Editor’s Note: The following opinion editorial is by John Schwada, former reporter for Fox 11 News, the LA Times, and the LA Herald-Examiner over 35 years. His consulting firm, MediaFix Associates, is now assisting the opponents of the Archer project.
By John Schwada
The Archer School for Girls and opponents of the school’s controversial, $100 million campus expansion project are headed for a showdown at a Los Angeles City Council meeting on Tuesday, Aug. 4.
Opponents, led by the Sunset Coalition, a newly-formed organization, are turning up the heat on Councilman Mike Bonin to stop Archer’s project – as currently proposed – for a quarter million square feet of construction on the school’s campus on Sunset Boulevard in Brentwood.
As recently as April, Bonin called the stretch of Sunset occupied by Archer “one of the worst traffic choke points” in Los Angeles. “I can’t drive down Sunset in the afternoon without planning for maddening traffic delays.”
So it was stunning when Bonin struck a bargain with Archer and opted to support the private girls school’s massive building project (called Archer Forward) that critics say will seriously exacerbate the paralyzing traffic conditions that already exist on Sunset Blvd. during rush hours. It’s this project that is set for a final City Council vote on Aug. 4.
Critics point to the school’s own environmental studies that show the Archer Forward plan would generate 133,000 construction-related vehicle trips, going in and out of the Archer property at 11725 Sunset Blvd. over a three year period.
“The traffic impact would be unimaginable,” says Wendy-Sue Rosen, president of the Brentwood Residents Coalition; Rosen also co-chairs the Sunset Coalition with investment manager and Brentwood resident David C. Wright.
“The community has just survived five years of construction-related traffic congestion due to the 405 Freeway widening work,” says Rosen. “And now Archer wants to put us through three more years of a traffic nightmare.”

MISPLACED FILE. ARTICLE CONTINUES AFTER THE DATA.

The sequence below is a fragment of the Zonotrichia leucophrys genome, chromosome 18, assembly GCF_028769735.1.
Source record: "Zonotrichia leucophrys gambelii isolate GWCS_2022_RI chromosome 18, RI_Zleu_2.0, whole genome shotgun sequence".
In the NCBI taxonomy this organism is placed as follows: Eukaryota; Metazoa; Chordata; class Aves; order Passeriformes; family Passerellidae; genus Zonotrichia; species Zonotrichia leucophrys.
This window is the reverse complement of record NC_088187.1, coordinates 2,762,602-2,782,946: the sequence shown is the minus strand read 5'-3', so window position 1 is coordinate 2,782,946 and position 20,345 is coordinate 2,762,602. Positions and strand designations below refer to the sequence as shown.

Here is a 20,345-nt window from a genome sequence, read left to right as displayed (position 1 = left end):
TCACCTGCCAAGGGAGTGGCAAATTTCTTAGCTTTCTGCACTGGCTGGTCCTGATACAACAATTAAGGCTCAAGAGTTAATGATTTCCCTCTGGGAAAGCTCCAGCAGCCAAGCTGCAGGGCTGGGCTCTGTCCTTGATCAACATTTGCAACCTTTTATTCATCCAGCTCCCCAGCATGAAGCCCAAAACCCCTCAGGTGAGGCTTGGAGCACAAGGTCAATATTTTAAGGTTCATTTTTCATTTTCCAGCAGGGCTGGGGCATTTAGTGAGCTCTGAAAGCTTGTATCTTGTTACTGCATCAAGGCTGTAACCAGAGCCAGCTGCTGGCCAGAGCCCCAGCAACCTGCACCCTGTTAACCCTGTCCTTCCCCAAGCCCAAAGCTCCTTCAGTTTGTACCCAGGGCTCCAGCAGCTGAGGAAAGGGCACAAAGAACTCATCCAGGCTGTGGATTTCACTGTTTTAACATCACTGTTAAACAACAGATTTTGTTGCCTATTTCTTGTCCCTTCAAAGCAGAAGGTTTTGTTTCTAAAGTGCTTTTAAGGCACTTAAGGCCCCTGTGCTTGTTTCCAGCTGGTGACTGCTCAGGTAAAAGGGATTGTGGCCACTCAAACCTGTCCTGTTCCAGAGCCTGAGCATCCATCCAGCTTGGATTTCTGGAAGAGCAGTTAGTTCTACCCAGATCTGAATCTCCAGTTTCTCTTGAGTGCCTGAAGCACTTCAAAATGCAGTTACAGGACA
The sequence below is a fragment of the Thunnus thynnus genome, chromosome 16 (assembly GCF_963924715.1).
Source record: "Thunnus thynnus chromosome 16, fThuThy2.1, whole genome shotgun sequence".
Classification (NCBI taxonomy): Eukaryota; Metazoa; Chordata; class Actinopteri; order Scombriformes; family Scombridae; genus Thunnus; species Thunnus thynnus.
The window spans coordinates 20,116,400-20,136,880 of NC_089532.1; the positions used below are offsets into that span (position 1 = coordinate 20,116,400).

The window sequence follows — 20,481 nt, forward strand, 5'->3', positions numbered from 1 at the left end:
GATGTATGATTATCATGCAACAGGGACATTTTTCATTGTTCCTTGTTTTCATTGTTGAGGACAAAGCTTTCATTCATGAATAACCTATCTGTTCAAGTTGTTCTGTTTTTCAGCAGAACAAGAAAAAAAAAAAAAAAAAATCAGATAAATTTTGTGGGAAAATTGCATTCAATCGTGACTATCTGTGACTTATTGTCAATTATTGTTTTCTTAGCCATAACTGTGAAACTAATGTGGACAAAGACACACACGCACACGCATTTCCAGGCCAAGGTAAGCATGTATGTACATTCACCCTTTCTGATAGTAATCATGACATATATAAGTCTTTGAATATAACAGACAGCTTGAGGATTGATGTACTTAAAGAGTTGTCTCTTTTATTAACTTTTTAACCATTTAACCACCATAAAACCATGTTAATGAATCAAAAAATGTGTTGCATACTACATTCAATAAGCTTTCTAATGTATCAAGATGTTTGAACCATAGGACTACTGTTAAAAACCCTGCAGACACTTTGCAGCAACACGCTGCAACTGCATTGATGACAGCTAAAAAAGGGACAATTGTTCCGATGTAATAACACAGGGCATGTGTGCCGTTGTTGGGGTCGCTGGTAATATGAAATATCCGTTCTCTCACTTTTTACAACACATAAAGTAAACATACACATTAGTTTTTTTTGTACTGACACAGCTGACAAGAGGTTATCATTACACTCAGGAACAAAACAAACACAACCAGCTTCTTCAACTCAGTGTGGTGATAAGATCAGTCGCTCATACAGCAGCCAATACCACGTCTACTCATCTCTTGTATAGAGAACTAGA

“We hoped that Councilman Bonin would represent the interests of all the residents of Brentwood in evaluating this project and not just those of Archer,” Wright says.
Eric Edmunds, president of the Brentwood Hills Homeowners Assn. which is a member of the Sunset Coalition, says Archer moved to its current location, a historic former retirement home, in 1998 with wide support from the community.
“I personally backed their move at the time,” Edmunds says. “I thought Archer would be a great asset for Brentwood, and I still believe that. But I do not support Archer’s proposed building plan. Traffic is out of control on Sunset already, and the Archer project, as it is now proposed, will only make it worse.”
The project’s traffic will effect 20,000 residents and 1500 businesses in the 90049 (Brentwood) and 90272 (Pacific Palisades) zip codes, thousands of non-residents who travel to and from work on this stretch of Sunset and thousands more beach-going motorists.
With so much at stake, homeowners were surprised when Bonin proclaimed he had negotiated a “ground-breaking compromise’’ on the Archer project with local homeowners.
Bonin, who will run for reelection, in 2017 just before the project construction is set to begin and its impacts felt, has also astounded homeowners by claiming the Archer project will actually reduce traffic congestion on Sunset.
“That’s just not believable,” says Edmunds. “Archer’s new buildings, its new playing fields are being built to accommodate more visitors and guests. That means more traffic, and more gridlock. It’s unavoidable. Can Archer try to manage the traffic, for example, by having its events before or after a rush hour? Yes, but what they’ll be doing is extending the peak traffic hours.”
“This so-called compromise is really no compromise at all because it does almost nothing to reduce the size of Archer’s originally proposed project,” adds Wright. “It’s still way too big and too impactful.”
Nor does the Bonin-engineered compromise have the community’s blessing. “This agreement was reached behind closed doors with only a handful of homeowners in the room,” says Wright. “Everyone we’ve spoken to since this ‘compromise agreement’ was announced remains opposed to the project.”
All told, 11 Westside homeowner groups oppose Archer’s plan and support what’s called “Alternative 2” – a much-scaled down Archer project.
The Archer plan would involve 234,900 square feet of construction, including an extensive remodel of the school’s main 85,000 square foot building. It would also add:
• a new 17,700 square foot, 395-seat performing arts center;
• a new 85,500 square foot underground parking garage with 164 spaces (expandable to 251 stacked spaces);
• a new two-story, 39,300 square foot multipurpose facility with two gyms; and,
• a new 7,400 square foot visual arts center.
Also, the school will be permitted to newly operate a six-week summer session and host a significantly greater number of athletic and special events on campus than it does now.
“That’s just not plausible,” says Edmunds. “Archer’s new buildings, its new playing fields are being built to accommodate more visitors and guests,” says Edmunds. “That means more traffic, and more gridlock. It’s unavoidable. Can Archer try to manage the traffic, for example, by having its events before or after a rush hour? Yes, but what they’ll be doing is extending the peak traffic hours.”